Trinity Episcopal Church
173 Summer Street
The Trinity Church traced its roots back to 1747 and this handsome stone sanctuary was built in 1949. In 2007, after disagreements about the ordination of women and gay clergy and the blessing of same-sex unions the congregation, like dozens across the country, defected from the Episcopal Church to join a more conservative Anglican group and prompting a legal battle over who owned the church: the parishioners or the diocese. In this case the diocese prevailed and the Trinity congregation vacated the premises.
TURN RIGHT ON PROSPECT PLACE.
Walter Ingraham House
72 Prospect Place
In 1892 Walter A. Ingraham succeeded his father Edward to the presidency of the E. Ingraham Clock Company that had been started 65 years earlier when his grandfather, then 22 years old, began manufacturing clock cases. That same year he had this Romanesque brick house with magnificently detailed terra cotta ornamentation built. The house is built on a base of granite blocks and underneath were pipes that linked to the factory furnaces to heat the building, like his brother’s place on the next block.
TURN LEFT ON MAPLE STREET.
The American Clock & Watch Museum
100 Maple Street
In 1952, with his family business clocking in at over 118 years of operation, Edward Ingraham spearheaded the creation of a clock museum to preserve the heritage of the product that made Bristol recognized worldwide. The Federal-style 1801 home of Miles Lewis was purchased for the collection of some 300 clocks and a small library. Today the museum houses over 4,000 timepieces in the modified Lewis house that retains its original integrity.
RETRACE YOUR STEPS ON MAPLE STREET TO THE INTERSECTION OF PROSPECT PLACE AT THE POINT OF THE TRIANGULAR FEDERAL HILL GREEN WITH QUEEN STREET AND BELLEVUE AVENUE.
St. Joseph Catholic Church
33 Queen Street
In 1850 there were only nine priests in the entire state of Connecticut to minister to its Catholic population. The Irish Catholics that had begun to settle in Bristol Centre first greeted the itinerant priest in a house on Queen Street near the site of the present day church. In 1855 a small wooden church was constructed and on October 1, 1864 Bristol was made an independent parish. The present English Tudor Gothic church, built of grey Massachusetts granite, dates to 1925. The twin towers loom 96 feet above the Federal Hill Green.
First Congregational Church
31 Maple Street
The Congregational Church was built in the Greek Revival style in 1832, highlighted with Gothic-flavored elements such as the finials on the square tower. The church organized in 1747 and built its first meeting house on the Green in 1753. It was replaced in the early 1770s, the immediate predecessor of today’s sanctuary.
WALK DOWN BELLEVUE AVENUE, WITH FEDERAL GREEN ON YOUR LEFT.
William Sessions House
54 Bellevue Avenue
In 1903 when the E.N. Welch Company began foundering William Sessions, whose family foundry made castings for the clockmaker, took an interest in horology and bought the controlling stock. It was his plan to produce everything required for the clocks .. movements, cases, dials, artwork and of coarse, castings. The Sessions Clock Company indeed prospered mightily. In 1909 Sessions retained Samuel Brown of Boston to design a new home on land next door to a previous house Sessions had owned. Brown delivered an Italian Renaissance mansion of Kibbe brownstone (a hard stone quite different from the soft brownstone commonly used in residential construction) fronted by a half-round, Ionic portico of white marble. Inside the house sported Tennessee marble floors, gilded ceilings, carved wainscoting of Honduras mahogany, and a fireplace of gold and black Egyptian marble. The music room seated 100 and had a massive pipe organ, semi-elliptical balcony and elaborated carvings, some of which disguise openings to echo chambers in the attic. The house holds a proud spot on the National Register of Historic Places.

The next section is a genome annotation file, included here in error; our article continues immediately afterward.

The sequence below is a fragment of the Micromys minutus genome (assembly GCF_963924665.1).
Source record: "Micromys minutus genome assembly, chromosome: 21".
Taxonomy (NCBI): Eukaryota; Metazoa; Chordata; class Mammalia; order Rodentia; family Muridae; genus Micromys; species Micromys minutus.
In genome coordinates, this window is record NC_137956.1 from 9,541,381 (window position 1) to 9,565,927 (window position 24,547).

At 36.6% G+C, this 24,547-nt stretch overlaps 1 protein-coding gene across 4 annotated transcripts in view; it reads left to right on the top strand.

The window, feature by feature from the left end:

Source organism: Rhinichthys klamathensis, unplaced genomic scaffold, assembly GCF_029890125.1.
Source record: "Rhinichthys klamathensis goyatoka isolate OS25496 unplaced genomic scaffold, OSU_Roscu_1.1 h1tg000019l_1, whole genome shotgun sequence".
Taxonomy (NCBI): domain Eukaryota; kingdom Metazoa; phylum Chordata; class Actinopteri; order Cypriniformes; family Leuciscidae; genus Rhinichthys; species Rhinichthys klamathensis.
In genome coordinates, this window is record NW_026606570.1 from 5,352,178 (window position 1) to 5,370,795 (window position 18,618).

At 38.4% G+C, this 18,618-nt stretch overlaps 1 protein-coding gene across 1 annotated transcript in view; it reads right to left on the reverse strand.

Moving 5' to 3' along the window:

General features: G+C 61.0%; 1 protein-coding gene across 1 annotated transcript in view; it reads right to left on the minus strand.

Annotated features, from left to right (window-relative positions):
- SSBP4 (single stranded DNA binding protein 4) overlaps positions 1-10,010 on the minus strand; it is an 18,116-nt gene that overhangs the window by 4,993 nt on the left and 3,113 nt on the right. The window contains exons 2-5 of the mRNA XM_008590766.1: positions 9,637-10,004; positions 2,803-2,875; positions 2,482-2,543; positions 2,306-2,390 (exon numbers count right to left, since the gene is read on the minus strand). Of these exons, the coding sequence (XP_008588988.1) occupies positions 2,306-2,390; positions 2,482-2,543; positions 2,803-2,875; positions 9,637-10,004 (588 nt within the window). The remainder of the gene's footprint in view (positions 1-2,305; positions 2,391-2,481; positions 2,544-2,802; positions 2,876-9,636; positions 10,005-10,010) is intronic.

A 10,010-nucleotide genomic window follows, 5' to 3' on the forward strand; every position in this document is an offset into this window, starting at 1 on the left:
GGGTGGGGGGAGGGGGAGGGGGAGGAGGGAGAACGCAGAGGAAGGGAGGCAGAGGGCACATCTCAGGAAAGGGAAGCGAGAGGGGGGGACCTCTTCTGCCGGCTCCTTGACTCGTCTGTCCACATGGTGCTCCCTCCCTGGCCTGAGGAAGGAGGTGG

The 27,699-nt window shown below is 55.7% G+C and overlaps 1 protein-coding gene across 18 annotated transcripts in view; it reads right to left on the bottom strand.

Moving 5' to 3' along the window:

William Sessions House
36 Bellevue Avenue
This picturesque house is what William Sessions considered a “starter house” before he moved into Beleden. Built in 1885, it features many decorative flourishes including fish-scale shingles, half-timbering, sunbursts and spindled woodwork.
A.L. Sessions House
25 Bellevue Avenue
Albert L. Sessions was the nephew of William Sessions. His father, John Henry Sessions, ran the family’s trunk hardware-making business which Albert took over in 1902. He was already the treasurer of the Sessions Clock Company. He built this mansion shortly thereafter. The story goes that he retained a Waterbury architect to travel to England to study authentic Georgian architectureupon which to model his new home. It was constructed of brick and red sandstone and its frothy decorations - Doric columns, balustrades, corner quoins, rusticated walls with beltcourses, dentils, broken round and scroll pediments - caused it to be known around town as the “Wedding Cake House.” By the middle of the 1900s it was serving as the Town Club and today houses a local funeral home.
TURN RIGHT ON HIGH STREET.
S.E. Root House
51 High Street at Bellevue Avenue
New York native Samuel Emerson Root arrived in Bristol at an early age and by the mid-19th century had carved out a niche in the town’s clock-making culture as a manufacturer of dials and other clock trimmings. His Italianate house from the 1870s is another legacy of builder Joel T. Case. The flat-roofed or shallow-pitched Italian villas with round-arched windows were the dominant style among mid-19th century Fedreal Hill houses. Today it serves as offices of the city’s Youth Services department. The transformation into office space retained the fenestration and roof cornices but no attempt was made to integrate the Italianate styling into the squat brick addition.
CONTINUE DOWN THE HILL ONE BLOCK TO THE TOUR STARTING POINT.